Event Uniqueness & Hashing

Each EDXML event is uniquely identified by its hash. How this hash is computed is detailed in the EDXML specification. Two events may have differing properties while their hashes are identical. This is due to the fact that an event type may define to only include specific properties while computing its hash: The hashable properties.

When two physical events share the same hash, they are instances of one and the same logical event. The physical events are said to collide and can be merged together. This characteristic gives events a unique and persistent identifier. The event can be referred to by its hash even as it evolves over time.

Generating colliding events allows an event source to produce an update for a previously generated event. A recipient can merge the events to track the current state of some variable record in the source. A typical example is representing tickets from a ticketing system that have a variable status (‘open’, ‘in progress’, ‘done’).

Defining hashable properties can be done by using the make_hashed() method on the event property:

my_event_type.create_property('time', 'datetime').make_hashed()

Multiple instances of the same logical event can be merged using the various merge strategies defined in the EDXML specification. By default, the merge strategy of all properties is set to any. Setting a different merge strategy on an event property can be done using the various merge_...() methods on the property. A quick example:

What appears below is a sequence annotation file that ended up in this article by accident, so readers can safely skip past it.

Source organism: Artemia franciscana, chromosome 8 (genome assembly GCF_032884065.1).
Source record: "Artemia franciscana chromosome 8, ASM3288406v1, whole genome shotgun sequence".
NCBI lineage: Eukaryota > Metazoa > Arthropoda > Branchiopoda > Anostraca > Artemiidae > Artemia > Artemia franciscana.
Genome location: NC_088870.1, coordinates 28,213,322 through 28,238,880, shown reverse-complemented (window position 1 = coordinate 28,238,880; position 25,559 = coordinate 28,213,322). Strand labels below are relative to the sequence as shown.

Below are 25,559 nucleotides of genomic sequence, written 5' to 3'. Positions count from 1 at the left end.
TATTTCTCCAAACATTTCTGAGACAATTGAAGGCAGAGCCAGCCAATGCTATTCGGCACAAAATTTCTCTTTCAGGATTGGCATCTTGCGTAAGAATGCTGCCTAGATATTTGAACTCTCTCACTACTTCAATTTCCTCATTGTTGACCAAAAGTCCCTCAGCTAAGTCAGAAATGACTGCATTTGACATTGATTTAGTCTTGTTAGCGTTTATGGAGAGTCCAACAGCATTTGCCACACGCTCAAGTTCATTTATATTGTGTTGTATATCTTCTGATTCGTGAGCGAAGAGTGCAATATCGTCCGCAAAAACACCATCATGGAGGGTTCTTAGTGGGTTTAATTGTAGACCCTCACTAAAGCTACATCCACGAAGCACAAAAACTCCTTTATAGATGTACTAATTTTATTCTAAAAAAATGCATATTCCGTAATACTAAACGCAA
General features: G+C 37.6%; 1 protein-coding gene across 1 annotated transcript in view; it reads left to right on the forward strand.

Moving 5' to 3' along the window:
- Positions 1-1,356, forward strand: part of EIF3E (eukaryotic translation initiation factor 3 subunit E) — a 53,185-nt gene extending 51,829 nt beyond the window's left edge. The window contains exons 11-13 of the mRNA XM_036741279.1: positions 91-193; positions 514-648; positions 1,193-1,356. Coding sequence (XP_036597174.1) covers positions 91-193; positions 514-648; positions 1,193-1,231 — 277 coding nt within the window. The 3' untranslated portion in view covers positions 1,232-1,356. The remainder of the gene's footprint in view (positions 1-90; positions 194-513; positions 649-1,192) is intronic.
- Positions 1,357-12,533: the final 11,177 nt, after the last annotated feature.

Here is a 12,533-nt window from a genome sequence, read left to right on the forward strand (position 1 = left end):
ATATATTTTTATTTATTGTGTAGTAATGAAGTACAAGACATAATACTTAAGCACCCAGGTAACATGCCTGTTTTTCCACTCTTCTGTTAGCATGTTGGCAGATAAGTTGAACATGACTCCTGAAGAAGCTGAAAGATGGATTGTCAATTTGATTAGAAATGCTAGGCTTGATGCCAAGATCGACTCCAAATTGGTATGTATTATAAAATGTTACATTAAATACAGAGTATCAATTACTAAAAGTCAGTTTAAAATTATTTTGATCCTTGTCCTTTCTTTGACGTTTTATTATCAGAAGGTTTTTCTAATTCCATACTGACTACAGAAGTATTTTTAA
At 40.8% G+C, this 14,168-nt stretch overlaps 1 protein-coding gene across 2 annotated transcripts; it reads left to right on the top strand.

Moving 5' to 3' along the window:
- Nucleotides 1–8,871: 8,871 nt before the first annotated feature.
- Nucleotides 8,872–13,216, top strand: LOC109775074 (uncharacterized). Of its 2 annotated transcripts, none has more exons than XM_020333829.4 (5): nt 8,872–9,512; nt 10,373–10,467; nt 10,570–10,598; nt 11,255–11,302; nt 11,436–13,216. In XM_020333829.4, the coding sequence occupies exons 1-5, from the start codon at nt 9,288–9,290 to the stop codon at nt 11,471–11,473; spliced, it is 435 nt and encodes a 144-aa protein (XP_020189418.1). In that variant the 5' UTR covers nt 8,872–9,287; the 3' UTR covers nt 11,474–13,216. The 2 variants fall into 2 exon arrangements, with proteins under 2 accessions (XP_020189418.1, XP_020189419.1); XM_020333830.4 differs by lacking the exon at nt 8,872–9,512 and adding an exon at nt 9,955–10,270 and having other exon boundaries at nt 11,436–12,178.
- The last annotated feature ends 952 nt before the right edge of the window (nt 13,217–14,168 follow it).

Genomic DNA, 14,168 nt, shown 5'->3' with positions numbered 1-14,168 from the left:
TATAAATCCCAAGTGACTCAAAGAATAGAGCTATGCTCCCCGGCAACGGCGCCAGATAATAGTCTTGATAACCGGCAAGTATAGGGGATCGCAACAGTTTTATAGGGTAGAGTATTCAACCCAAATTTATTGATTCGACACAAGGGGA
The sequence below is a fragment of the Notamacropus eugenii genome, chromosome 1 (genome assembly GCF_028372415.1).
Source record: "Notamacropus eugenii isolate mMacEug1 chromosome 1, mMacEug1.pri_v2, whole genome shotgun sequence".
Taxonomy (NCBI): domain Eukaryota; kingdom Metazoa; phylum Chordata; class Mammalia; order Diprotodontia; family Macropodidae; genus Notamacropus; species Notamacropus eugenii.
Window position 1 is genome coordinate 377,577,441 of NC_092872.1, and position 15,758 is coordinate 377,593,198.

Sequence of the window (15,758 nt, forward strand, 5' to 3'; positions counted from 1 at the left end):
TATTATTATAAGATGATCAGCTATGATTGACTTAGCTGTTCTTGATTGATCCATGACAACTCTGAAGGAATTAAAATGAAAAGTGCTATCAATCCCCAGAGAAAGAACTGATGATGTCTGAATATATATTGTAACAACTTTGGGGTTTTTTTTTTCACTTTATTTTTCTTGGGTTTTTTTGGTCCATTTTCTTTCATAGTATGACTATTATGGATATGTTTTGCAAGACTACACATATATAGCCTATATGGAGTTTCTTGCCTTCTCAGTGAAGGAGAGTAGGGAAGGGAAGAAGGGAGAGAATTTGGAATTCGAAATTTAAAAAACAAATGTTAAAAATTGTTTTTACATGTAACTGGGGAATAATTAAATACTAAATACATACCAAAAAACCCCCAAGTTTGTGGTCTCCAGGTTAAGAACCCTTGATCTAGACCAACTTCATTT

Choosing hashable properties

Choosing which properties to include in the hash is a critical step in event type design. It determines if and how events can evolve. It shows what makes an event unique. It has a role in defining parent-child relations between event types. Updating the set of hashable properties for a particular event type is not possible, you must get it right from the start. Well, you can do it but this yields two conflicting definitions of the same event type.

Some data sources already produce unique persistent identifiers for their data records like a UUID or a hash. In that case, you are lucky: All that needs to be done is storing this unique identifier in an event property and marking it as the only hashable property. Problem solved. However, there is another aspect of event uniqueness to consider here: Semantics. Using that UUID from the data source to uniquely identify your EDXML events will work perfectly, but the resulting events will not convey what it really is that makes them unique.

Let us clarify the semantics problem by looking at an example. Consider a data source yielding records that contain address information comprising of a postal code and a house number. The data source produces exactly one record for each unique address. Each record also contains a unique database record identifier. Modelling an event type to represent these records could be done by using the database identifiers provided by the source for uniqueness. However, the fact that the combination of postal code and house number makes each event unique will be lost. Data analysis algorithms can no longer infer what makes these events unique by inspecting the event type definition. By marking the two properties that contain the postal code and the house number as hashable in stead, the semantics of the event type are much stronger.